Last Saturday, two-time Pulitzer prize winner Amy Harmon published a fascinating article in The New York Times about a young dying woman who chose to have her brain preserved in case neuroscience could one day restore her mind back to life.
Harmon accompanied her article with another one, on what it would take, scientifically, to achieve such a feat and how close (or far) we are from it. Could science one day beat death? And, if it could, would you choose to do it?
The science involved is extremely difficult. One could choose to preserve his brain, hoping that one day another "he" could be genetically cloned and the information could be uploaded into his new copy. This requires at least two amazing things: first, that the brain could be preserved long-term without damage; and, second, that human cloning becomes acceptable and feasible. If human cloning would be banned indefinitely (and how could such a law be enforced around the world?), perhaps the info in and of the brain could be uploaded to a robot.
Preserving the brain is complex, since low temperatures damage the tissue and finding the right coolant is tough. Another way of preserving the brain tries to get a mold of its structure (neurons and their connections, called synapses). It uses a heavy metal to trace the neurons and then get rid of the fleshy stuff, using plastic as a filler.
The hope, either way, is that a preserved brain would be scanned and the positions of the neurons and their synapses would be mapped in amazing detail. Presently, this means breaking the brain into little cubes of one-millimeter size, slicing each into about 30,000 sheets, and reading the information with an incredibly accurate electron microscope. There are millions of such cubes in a brain, making the task horribly daunting, even for the fastest electron microscope in the world. However, optimists may argue that reading the human genome was equally daunting in the recent past and is now perfectly feasible.
Let us assume that we could reconstruct the architecture of someone's brain in great detail and with a small margin of error. This would be only part of the task, however, given that the brain is not a static collection of stuff, but a thriving hive of flowing neurotransmitters busily crisscrossing synaptic links in different directions at different rates in separate regions. With some 85 billion neurons and thousands of trillions of synapses, the traffic would be quite messy.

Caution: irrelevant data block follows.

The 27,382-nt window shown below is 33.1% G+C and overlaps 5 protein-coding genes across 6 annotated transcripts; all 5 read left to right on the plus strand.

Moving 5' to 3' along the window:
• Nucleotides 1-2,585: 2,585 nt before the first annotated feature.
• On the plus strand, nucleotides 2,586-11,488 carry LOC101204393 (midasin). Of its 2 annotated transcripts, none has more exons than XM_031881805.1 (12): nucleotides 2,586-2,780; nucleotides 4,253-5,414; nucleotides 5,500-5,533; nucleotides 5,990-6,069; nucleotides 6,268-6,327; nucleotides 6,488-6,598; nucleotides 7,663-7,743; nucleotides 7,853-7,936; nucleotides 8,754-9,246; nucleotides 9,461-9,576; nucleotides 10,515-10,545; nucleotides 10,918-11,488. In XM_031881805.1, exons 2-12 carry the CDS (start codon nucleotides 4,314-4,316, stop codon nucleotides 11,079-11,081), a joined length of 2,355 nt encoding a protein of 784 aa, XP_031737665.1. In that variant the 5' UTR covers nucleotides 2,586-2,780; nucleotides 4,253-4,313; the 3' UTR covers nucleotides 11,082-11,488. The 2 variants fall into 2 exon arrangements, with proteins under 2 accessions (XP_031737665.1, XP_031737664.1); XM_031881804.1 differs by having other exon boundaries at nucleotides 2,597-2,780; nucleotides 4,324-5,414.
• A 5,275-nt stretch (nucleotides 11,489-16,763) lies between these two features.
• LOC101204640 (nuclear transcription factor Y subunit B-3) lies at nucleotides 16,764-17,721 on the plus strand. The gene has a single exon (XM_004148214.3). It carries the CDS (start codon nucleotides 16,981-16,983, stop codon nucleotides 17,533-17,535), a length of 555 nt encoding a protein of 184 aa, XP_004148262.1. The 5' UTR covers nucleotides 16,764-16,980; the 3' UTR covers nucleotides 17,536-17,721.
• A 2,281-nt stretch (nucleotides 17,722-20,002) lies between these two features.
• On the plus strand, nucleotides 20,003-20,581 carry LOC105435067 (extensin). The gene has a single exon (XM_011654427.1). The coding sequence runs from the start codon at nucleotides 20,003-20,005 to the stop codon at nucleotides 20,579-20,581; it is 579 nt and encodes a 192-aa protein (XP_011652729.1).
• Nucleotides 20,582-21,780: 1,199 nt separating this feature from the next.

But these are all technical challenges — and technical challenges don't represent an a priori barrier to progress. If reconstructing someone's brain is just a technical challenge, then we shouldn't be surprised if it gets done one day, although that day may be very far away. But is this all that it would take?
No one really knows, since we don't understand the nature of consciousness or how the brain generates what we call mind, the sum-total of the experiences we define as the self. This difficulty has nothing to do with going beyond materialism or invoking the soul as part of the mystery. If we were reconstructing a TV it would be easy, since all that courses through the wiring is an electric current, a flow of the same stuff, electrons. But the brain is not like a TV. There is complexity, not just at the cellular level but also at the biomolecular level — the chemical reactions happening across synapses, for example.
It's hard to imagine that higher-level cognition is the product of local neuronal activity; it seems that the more complex things we do depend on many interlocking parts — and also on separate parts working in tandem, trading information in ways that reinforce one another, including complex connections with the body. It may be impossible to reconstruct you without including information about your whole body.
Whatever the difficulties, the search must go on — and it's heartwarming that the Obama administration has slated $4.5 billion to deliver a "comprehensive, mechanistic understanding of mental function" by 2025. (I'm troubled by the word "mechanistic," though. Why is it there?) We will only find it if we look, and what we don't or can't find will also teach us something.
In the case of understanding the brain, it's safe to bet that we don't even know what the major challenges ahead will be. Still, faced with an early death, should one not believe?
Marcelo Gleiser is a theoretical physicist and cosmologist — and professor of natural philosophy, physics and astronomy at Dartmouth College. He is the co-founder of 13.7, a prolific author of papers and essays, and active promoter of science to the general public. His latest book is The Island of Knowledge: The Limits of Science and the Search for Meaning. You can keep up with Marcelo on Facebook and Twitter: @mgleiser.